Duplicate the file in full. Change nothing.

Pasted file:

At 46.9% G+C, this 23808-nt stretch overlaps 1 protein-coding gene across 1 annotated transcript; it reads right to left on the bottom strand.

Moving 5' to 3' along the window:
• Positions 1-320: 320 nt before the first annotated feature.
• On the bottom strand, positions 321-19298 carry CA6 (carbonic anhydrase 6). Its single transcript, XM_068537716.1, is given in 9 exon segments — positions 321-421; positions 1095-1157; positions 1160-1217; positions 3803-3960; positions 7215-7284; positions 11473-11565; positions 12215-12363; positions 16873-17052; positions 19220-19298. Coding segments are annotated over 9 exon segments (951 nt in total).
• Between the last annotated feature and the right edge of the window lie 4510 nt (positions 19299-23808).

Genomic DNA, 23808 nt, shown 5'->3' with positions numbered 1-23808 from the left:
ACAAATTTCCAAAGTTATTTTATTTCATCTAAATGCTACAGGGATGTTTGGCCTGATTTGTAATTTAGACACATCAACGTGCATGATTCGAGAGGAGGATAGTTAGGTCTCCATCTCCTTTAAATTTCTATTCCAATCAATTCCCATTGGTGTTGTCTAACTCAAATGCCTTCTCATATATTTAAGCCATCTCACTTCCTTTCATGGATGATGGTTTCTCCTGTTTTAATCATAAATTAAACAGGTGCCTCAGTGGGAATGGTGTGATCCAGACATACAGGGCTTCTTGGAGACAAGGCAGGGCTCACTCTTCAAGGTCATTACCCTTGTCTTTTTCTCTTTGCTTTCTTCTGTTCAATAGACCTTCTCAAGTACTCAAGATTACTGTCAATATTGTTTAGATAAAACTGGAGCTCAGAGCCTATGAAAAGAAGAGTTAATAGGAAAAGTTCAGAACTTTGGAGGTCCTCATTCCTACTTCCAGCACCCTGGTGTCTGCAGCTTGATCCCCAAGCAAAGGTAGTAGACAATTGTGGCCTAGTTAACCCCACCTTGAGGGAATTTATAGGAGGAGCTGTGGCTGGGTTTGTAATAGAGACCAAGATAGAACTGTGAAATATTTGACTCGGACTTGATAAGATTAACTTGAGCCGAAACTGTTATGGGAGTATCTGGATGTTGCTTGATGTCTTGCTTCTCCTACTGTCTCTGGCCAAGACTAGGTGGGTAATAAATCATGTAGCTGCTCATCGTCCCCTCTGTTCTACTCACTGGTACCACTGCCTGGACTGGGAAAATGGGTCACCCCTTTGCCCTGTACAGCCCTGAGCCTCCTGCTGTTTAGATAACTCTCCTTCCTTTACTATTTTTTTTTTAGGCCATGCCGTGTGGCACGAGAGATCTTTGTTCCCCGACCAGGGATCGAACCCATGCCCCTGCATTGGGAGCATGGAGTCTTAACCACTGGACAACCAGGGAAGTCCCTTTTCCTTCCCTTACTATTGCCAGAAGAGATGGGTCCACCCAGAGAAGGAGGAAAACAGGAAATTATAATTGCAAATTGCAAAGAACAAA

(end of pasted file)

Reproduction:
At 46.9% G+C, this 23808-nt stretch overlaps 1 protein-coding gene across 1 annotated transcript; it reads right to left on the bottom strand.

Moving 5' to 3' along the window:
• Positions 1-320: 320 nt before the first annotated feature.
• On the bottom strand, positions 321-19298 carry CA6 (carbonic anhydrase 6). Its single transcript, XM_068537716.1, is given in 9 exon segments — positions 321-421; positions 1095-1157; positions 1160-1217; positions 3803-3960; positions 7215-7284; positions 11473-11565; positions 12215-12363; positions 16873-17052; positions 19220-19298. Coding segments are annotated over 9 exon segments (951 nt in total).
• Between the last annotated feature and the right edge of the window lie 4510 nt (positions 19299-23808).

Genomic DNA, 23808 nt, shown 5'->3' with positions numbered 1-23808 from the left:
ACAAATTTCCAAAGTTATTTTATTTCATCTAAATGCTACAGGGATGTTTGGCCTGATTTGTAATTTAGACACATCAACGTGCATGATTCGAGAGGAGGATAGTTAGGTCTCCATCTCCTTTAAATTTCTATTCCAATCAATTCCCATTGGTGTTGTCTAACTCAAATGCCTTCTCATATATTTAAGCCATCTCACTTCCTTTCATGGATGATGGTTTCTCCTGTTTTAATCATAAATTAAACAGGTGCCTCAGTGGGAATGGTGTGATCCAGACATACAGGGCTTCTTGGAGACAAGGCAGGGCTCACTCTTCAAGGTCATTACCCTTGTCTTTTTCTCTTTGCTTTCTTCTGTTCAATAGACCTTCTCAAGTACTCAAGATTACTGTCAATATTGTTTAGATAAAACTGGAGCTCAGAGCCTATGAAAAGAAGAGTTAATAGGAAAAGTTCAGAACTTTGGAGGTCCTCATTCCTACTTCCAGCACCCTGGTGTCTGCAGCTTGATCCCCAAGCAAAGGTAGTAGACAATTGTGGCCTAGTTAACCCCACCTTGAGGGAATTTATAGGAGGAGCTGTGGCTGGGTTTGTAATAGAGACCAAGATAGAACTGTGAAATATTTGACTCGGACTTGATAAGATTAACTTGAGCCGAAACTGTTATGGGAGTATCTGGATGTTGCTTGATGTCTTGCTTCTCCTACTGTCTCTGGCCAAGACTAGGTGGGTAATAAATCATGTAGCTGCTCATCGTCCCCTCTGTTCTACTCACTGGTACCACTGCCTGGACTGGGAAAATGGGTCACCCCTTTGCCCTGTACAGCCCTGAGCCTCCTGCTGTTTAGATAACTCTCCTTCCTTTACTATTTTTTTTTTAGGCCATGCCGTGTGGCACGAGAGATCTTTGTTCCCCGACCAGGGATCGAACCCATGCCCCTGCATTGGGAGCATGGAGTCTTAACCACTGGACAACCAGGGAAGTCCCTTTTCCTTCCCTTACTATTGCCAGAAGAGATGGGTCCACCCAGAGAAGGAGGAAAACAGGAAATTATAATTGCAAATTGCAAAGAACAAA